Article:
The author’s personal journey to find out whether the new pope is “the real deal” and thereby get in closer touch with his own Catholicism.
Son of Sargent Shriver, whom he wrote about in his memoir, A Good Man (2012), and president of Save the Children Action Network in Washington, D.C., Shriver traveled to Buenos Aires and elsewhere to speak with former colleagues and acquaintances of Jorge Bergoglio, now Pope Francis, to get a sense of his long spiritual journey. Having been schooled by the Jesuits in Ignatius of Loyola’s creed to “go forth and set the world on fire for the Lord,” Shriver hoped his largely anecdotal memoir would help enrich his own faith. Born in 1936 to a family of Italian immigrants in the Flores barrio of Buenos Aires, Bergoglio was raised under his devout Catholic grandmother at the height of the “cultural earthquake” of Peronismo in Argentina. Surprisingly, Bergoglio studied science, which gave the pope, in the words of another Argentine theologian and Jesuit, “a strong sense of reality, of the superiority of experience over ideas.” Shriver visited the humble confessional in the Basilica of San José de Flores, where the 16-year-old Bergoglio heard the voice of God, changing his life’s direction in September 1953. The author pursues Bergoglio’s early years in the Society of Jesus, where he developed a reputation as an authoritarian and disciplinarian, which stood in contrast to a greater opening and tolerance in the church. In Latin America, this would play out as Marxist-inspired liberation theology during the tumultuous Dirty War in Argentina, when Bergoglio served as novice master and then climbed the clergy ranks at a time of enormous confusion and deception. Whatever the truth, Shriver layers on accolades from Bergoglio’s admirers over the years, alternating with stories of the author’s own father and faith.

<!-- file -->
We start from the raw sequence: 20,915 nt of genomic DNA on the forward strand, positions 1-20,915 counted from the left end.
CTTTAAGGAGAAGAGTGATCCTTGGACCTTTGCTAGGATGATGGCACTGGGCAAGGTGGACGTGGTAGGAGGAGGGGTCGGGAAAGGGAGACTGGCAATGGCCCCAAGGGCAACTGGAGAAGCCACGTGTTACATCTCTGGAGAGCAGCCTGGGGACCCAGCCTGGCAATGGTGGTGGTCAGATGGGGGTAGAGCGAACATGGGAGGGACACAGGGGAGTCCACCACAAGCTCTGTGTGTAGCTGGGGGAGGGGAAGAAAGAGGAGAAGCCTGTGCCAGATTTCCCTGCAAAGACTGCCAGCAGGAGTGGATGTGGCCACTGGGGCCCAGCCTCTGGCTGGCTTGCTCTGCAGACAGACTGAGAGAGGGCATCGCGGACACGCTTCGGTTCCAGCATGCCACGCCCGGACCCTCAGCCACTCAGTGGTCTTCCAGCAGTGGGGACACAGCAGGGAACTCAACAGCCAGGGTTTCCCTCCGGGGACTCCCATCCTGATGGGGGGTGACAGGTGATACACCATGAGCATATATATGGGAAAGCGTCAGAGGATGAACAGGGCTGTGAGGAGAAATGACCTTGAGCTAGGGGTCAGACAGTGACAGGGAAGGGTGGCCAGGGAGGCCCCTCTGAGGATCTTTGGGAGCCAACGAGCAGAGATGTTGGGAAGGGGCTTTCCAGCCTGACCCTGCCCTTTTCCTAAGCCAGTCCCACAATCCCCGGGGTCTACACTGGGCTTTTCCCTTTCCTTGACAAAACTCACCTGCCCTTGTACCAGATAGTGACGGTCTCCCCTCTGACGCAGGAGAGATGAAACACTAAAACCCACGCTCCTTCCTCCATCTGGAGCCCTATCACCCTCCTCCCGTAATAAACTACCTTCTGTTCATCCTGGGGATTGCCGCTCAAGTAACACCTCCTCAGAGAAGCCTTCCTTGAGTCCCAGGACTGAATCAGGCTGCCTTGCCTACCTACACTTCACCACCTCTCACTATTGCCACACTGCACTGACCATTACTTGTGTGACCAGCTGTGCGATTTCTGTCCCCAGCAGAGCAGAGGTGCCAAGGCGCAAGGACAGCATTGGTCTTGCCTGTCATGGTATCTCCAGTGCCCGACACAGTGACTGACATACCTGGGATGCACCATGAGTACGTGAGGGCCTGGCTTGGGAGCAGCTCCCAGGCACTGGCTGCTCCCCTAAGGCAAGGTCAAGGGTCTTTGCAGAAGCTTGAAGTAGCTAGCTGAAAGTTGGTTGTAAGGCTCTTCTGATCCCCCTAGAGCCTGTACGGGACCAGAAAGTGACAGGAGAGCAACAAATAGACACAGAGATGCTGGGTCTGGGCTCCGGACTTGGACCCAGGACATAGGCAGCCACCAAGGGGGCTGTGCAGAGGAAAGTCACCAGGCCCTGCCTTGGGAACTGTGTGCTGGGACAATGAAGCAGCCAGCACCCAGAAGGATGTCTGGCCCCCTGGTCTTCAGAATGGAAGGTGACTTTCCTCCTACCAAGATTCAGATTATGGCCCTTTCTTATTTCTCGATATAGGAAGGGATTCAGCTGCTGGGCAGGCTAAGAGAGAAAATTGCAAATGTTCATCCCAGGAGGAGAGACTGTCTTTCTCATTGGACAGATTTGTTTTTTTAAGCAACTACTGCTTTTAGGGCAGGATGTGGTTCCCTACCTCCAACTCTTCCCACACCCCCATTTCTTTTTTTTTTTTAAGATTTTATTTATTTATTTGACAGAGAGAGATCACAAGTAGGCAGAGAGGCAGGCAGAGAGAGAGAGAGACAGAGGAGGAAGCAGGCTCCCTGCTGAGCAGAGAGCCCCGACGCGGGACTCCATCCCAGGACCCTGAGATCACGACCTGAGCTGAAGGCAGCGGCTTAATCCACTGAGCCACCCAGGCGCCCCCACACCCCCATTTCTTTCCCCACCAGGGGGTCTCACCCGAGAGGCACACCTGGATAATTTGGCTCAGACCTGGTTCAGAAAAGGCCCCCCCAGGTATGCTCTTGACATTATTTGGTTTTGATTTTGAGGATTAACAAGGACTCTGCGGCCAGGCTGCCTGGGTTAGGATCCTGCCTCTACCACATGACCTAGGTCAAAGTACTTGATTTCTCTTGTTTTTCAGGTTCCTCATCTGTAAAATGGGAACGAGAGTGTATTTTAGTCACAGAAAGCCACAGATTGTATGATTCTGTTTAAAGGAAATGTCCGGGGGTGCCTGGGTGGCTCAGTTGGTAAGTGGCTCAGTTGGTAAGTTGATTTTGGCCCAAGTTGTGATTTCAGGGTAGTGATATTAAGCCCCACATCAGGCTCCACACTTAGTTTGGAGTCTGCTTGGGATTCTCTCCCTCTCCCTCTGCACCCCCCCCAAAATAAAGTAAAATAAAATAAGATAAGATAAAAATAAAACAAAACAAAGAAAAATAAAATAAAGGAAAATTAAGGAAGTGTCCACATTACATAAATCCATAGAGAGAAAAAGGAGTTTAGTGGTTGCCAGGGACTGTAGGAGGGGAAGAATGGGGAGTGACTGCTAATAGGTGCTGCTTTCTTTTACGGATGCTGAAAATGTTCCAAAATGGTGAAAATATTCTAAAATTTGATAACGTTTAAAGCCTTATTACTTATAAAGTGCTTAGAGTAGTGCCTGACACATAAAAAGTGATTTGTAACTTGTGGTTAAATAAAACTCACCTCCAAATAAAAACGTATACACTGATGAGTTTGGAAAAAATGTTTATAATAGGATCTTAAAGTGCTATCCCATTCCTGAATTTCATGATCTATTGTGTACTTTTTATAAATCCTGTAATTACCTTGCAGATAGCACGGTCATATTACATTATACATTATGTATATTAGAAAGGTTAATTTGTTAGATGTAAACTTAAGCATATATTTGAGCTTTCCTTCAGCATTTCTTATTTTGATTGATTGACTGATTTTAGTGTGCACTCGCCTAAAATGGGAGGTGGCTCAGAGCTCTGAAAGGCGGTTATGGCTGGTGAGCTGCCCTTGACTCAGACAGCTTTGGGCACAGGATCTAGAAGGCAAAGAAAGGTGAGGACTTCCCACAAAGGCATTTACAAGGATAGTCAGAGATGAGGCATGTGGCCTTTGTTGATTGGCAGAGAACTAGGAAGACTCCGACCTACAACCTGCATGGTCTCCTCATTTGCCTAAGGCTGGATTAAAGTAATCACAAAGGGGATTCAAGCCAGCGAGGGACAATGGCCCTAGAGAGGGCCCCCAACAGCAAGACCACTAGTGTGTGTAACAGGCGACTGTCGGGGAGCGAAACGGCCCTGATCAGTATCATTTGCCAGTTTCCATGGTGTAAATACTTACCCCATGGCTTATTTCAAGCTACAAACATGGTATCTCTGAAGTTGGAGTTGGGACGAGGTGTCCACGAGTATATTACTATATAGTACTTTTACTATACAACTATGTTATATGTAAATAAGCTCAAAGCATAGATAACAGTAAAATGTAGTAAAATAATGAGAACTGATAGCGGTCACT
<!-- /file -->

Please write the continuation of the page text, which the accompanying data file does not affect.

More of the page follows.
Excerpts from Bergoglio’s writings give an even more intimate look at our current pope, although it’s unfortunate Shriver was unable to interview him.